Though generally not considered as 'mission critical' during shooting as exposure scopes such as Waveform & Histogram, the Vectorscope plots the chromaticity, or the hue + saturation of your image onto a color wheel so you can help gauge complimentary color, ensure skin tones are being colorized properly, to visualize how overall scene color is being placed, and where potential adjustments may need to be made in general.
Vectorscopes are also used in Broadcast to make sure that the colors of the footage are exact. Vectorscopes will have a target for each zone. The idea would be if shooting a pure sample (such as a color or macbeth card) that the targets would be hit. You will see vector scopes used in post production to be sure that the colors from shot to shot will match.
Vectorscope - Settings
Access Vectorscope tool settings menu by navigating right or pressing the right arrow when Vectorscope is highlighted in the tool list.
Toggles Vectorscope Off/On. This can be done on the Tool Bar by selecting the tool. Active tools are Green, while inactive tools are Grey.
Adjust the size of the Vectorscope for best view-ability.
The size ranges from 20 to 60. At 60, the scope takes up about 2 quadrants of a 3x3 grid.
Arrange the Vectorscope on-screen using various pre-set locations.
There are 9 positions:
TOP - Left, Center, Right
MIDDLE - Left, Center, Right
BOTTOM - Left, Center, Right
Set the transparency/opacity of the black background and Vectorscope graticule/graph.
Displays a skin-tone line/taget directly on the Vectorscope to indicate where to place skin color during lighting to achieve a neutral, natural result.
Vectorscope - Quick Start
In this section we will add a Vectorscope to a page and use it to light a scene with complimentary colors.
‘Add New Tool’ Navigate to Scopes > Vectorscope and select the '+' to add it to the current page.
A Vectorscope appears at the bottom of the image. The 'blob' is largely contained in the center of the graticule/crosshairs which means the colors of the current image are not very saturated (which is especially true as this footage is using log-based gamma).
The Vectorscope represents saturation as distance from the center of the circle, and hue as the angle around it.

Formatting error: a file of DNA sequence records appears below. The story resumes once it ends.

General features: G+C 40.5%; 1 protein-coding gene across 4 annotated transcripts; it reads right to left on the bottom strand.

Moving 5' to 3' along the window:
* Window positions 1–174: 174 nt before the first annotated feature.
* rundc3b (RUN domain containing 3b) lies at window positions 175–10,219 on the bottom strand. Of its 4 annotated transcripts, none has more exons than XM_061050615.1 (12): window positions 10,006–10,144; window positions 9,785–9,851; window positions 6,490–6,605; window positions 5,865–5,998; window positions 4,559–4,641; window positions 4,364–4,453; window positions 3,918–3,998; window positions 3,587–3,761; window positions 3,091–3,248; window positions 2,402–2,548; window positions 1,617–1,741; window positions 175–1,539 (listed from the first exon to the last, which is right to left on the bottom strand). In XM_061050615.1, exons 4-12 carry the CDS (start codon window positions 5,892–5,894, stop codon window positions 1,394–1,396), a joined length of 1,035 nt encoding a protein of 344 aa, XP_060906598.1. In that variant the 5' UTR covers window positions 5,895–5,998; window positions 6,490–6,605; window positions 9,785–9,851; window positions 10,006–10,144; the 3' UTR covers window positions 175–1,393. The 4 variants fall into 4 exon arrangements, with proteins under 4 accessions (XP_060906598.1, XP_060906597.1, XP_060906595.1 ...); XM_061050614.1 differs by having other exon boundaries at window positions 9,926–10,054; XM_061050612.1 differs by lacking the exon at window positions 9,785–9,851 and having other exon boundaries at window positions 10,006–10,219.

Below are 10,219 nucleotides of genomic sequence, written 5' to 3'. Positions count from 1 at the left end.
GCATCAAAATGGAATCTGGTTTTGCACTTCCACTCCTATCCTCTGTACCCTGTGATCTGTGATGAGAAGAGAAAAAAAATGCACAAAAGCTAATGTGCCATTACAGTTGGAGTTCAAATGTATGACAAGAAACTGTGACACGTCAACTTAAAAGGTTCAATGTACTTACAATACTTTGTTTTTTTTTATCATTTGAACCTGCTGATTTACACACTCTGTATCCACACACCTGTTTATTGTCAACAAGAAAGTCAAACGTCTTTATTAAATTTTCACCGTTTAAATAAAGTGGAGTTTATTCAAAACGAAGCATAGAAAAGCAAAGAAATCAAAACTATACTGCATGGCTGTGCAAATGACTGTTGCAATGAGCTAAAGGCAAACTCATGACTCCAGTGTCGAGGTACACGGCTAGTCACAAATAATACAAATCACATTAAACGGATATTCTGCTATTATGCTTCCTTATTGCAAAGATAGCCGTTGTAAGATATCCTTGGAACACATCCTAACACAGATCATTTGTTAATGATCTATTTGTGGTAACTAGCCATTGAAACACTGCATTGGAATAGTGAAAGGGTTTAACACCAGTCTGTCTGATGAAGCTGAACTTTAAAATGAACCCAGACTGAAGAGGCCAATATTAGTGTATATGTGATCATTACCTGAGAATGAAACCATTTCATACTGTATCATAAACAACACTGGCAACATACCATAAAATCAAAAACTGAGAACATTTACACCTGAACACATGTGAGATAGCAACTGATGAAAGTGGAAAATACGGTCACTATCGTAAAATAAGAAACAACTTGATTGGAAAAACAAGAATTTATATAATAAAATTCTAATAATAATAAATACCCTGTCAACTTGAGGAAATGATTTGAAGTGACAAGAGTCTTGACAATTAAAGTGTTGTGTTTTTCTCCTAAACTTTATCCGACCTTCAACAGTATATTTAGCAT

If we apply a LUT to this page, the Vectorscope reacts by expanding its plotted area. The scope confirms that we are viewing a more heavily saturated image after applying the look.
The Vectorscope uses the same layout as a color wheel and therefore principles of color theory apply - for example we can achieve complimentary colors by ensuring our scene plots to the graph on exactly opposing sides. Perhaps the most common example of this is the famous/infamous 'teal/orange' look popularized in Hollywood where skin is orange and nearly everything else gets colorized as teal.
We can edit some settings by navigating right or tapping the right arrow when ‘Vectorscope’ is highlighted in the toolbar.
You can adjust the SIZE of the graph for better visibility. At this stage feel free to use Size & Position or Crop & Scale to arrange the image and scope so that they don't overlap.
Next let's enable SHOW SKINTONE - this provides a line on the graph for where to keep skintone hues for the most natural result under neutral lighting.
Because the entire image is being plotted to the graph all at once, we can check the status of individual areas by using Pixel Zoom in combination with the Vectorscope for spot meter functionality!
Press up on the joystick or pinch-to-zoom on touchscreens while the scope is activated to see its effect.
Zooming into an area consisting of only skin tones reveals the exact hue in which they plot - the result is slightly toward the yellow side - this is the result of a golden reflector which was used to bounce light onto the face. If we had used a silver reflector, the facial tones would rest precisely on the skin tone line.